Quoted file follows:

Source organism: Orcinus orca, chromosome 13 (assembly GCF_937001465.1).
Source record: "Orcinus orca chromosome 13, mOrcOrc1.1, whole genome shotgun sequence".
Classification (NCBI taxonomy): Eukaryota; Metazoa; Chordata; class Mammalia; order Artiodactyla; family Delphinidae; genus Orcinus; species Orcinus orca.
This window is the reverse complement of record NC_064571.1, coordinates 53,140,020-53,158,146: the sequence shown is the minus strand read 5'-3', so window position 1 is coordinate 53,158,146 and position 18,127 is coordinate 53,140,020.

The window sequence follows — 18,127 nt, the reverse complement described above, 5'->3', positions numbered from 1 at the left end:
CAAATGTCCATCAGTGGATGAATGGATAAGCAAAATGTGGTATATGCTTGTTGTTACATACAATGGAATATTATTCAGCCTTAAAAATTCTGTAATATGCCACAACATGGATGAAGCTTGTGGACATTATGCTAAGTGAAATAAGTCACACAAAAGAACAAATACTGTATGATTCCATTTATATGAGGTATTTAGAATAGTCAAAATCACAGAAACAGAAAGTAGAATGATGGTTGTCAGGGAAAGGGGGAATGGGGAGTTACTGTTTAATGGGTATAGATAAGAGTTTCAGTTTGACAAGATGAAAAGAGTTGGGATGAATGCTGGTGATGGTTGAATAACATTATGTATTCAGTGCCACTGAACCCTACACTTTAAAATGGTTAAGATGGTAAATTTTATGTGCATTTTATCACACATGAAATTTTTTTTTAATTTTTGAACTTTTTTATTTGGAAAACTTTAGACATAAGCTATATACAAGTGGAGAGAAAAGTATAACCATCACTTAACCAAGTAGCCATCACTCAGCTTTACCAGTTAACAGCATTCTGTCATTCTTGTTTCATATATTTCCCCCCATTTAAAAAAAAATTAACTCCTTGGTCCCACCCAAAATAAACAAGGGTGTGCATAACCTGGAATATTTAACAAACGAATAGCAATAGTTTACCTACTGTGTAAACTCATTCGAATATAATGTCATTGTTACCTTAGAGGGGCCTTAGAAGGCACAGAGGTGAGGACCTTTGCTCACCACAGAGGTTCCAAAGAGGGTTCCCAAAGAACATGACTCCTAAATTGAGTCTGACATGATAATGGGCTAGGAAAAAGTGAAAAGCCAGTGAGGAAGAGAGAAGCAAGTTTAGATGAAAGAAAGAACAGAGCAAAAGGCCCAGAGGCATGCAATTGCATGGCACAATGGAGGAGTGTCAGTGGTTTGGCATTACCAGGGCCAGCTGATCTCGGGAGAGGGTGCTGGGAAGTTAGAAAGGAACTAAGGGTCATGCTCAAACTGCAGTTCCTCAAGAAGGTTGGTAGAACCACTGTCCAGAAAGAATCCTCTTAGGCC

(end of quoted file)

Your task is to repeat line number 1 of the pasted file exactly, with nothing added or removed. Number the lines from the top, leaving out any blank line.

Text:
Source organism: Orcinus orca, chromosome 13 (assembly GCF_937001465.1).